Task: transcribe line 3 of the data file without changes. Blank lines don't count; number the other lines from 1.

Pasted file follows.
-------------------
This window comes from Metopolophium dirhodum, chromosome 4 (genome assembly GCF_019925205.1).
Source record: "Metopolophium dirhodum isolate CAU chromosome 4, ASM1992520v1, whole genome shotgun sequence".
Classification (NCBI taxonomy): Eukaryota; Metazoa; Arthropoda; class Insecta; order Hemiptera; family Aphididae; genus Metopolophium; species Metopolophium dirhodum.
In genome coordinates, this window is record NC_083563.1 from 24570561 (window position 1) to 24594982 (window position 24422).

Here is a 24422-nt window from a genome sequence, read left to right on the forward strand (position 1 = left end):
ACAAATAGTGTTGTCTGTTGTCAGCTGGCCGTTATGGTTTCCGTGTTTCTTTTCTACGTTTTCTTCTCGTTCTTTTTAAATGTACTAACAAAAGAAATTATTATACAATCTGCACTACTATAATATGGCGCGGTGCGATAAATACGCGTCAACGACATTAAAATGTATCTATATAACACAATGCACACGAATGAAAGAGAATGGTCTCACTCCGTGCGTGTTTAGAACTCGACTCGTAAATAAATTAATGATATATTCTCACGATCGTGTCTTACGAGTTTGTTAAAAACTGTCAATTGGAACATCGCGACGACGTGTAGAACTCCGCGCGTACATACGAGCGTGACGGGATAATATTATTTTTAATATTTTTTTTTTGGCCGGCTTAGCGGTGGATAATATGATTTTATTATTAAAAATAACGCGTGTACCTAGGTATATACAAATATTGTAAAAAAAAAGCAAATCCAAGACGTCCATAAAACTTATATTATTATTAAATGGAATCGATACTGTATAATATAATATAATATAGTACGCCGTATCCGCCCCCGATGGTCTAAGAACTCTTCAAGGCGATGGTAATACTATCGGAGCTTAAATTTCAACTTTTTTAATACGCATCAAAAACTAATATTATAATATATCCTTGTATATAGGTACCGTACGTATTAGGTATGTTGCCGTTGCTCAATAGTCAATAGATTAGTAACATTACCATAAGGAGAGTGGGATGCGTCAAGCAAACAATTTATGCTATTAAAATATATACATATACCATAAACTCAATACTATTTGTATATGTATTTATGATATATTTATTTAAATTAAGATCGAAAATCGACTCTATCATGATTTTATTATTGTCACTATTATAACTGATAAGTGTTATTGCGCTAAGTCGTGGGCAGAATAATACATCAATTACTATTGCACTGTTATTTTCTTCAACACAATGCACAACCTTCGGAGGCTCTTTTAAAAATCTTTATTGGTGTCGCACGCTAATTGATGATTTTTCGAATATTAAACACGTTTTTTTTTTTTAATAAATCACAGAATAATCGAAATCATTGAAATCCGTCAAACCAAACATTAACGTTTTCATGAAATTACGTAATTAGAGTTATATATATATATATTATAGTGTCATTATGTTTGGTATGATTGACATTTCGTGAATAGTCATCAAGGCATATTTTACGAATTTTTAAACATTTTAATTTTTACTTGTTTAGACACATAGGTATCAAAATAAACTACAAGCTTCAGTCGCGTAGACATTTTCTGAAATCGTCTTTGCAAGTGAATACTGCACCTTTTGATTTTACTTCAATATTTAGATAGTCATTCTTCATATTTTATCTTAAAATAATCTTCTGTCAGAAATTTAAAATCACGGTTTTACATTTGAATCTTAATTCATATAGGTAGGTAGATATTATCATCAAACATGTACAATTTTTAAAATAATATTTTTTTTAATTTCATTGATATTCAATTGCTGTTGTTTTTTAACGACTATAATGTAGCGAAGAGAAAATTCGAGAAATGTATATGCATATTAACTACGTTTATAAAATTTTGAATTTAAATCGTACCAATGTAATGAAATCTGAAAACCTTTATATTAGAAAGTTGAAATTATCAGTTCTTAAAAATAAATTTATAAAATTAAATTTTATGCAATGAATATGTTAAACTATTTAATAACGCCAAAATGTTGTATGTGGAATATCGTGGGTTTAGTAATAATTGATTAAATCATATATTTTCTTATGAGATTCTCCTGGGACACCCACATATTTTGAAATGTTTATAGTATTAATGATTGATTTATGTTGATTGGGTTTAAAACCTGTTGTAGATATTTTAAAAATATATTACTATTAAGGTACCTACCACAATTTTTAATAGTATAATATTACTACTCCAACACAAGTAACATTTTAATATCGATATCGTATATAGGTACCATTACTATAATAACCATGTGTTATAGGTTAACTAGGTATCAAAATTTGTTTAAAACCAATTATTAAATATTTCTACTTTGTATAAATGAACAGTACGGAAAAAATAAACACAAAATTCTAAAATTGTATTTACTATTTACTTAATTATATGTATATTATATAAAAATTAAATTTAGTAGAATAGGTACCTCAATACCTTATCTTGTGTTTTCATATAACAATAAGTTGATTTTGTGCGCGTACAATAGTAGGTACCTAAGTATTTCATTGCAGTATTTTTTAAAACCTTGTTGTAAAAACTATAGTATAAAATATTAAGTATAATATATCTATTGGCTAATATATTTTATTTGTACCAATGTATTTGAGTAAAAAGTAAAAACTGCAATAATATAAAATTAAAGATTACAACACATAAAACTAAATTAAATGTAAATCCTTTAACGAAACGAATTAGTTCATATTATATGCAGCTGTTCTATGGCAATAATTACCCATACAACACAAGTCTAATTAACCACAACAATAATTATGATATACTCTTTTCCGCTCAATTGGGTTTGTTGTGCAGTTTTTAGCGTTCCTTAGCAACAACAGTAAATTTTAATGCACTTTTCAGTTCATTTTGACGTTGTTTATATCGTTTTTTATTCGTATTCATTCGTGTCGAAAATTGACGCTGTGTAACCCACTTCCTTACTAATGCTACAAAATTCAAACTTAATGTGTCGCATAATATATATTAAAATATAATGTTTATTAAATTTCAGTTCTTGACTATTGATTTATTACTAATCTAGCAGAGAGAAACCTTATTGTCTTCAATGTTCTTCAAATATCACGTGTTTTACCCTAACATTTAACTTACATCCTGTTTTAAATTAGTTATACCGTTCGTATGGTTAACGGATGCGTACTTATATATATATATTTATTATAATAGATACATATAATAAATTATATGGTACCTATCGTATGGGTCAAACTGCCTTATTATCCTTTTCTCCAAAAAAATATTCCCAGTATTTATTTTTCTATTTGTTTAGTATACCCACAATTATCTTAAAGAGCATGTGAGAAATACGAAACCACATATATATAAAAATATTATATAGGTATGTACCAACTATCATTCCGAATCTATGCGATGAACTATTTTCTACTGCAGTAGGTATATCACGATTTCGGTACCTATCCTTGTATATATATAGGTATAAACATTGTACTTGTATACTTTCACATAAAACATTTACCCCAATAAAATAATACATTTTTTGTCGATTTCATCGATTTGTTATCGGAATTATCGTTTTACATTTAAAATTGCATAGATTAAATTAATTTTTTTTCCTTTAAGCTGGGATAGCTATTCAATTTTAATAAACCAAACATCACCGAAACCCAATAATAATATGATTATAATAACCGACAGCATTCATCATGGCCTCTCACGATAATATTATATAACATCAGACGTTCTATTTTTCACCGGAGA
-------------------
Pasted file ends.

Classification (NCBI taxonomy): Eukaryota; Metazoa; Arthropoda; class Insecta; order Hemiptera; family Aphididae; genus Metopolophium; species Metopolophium dirhodum.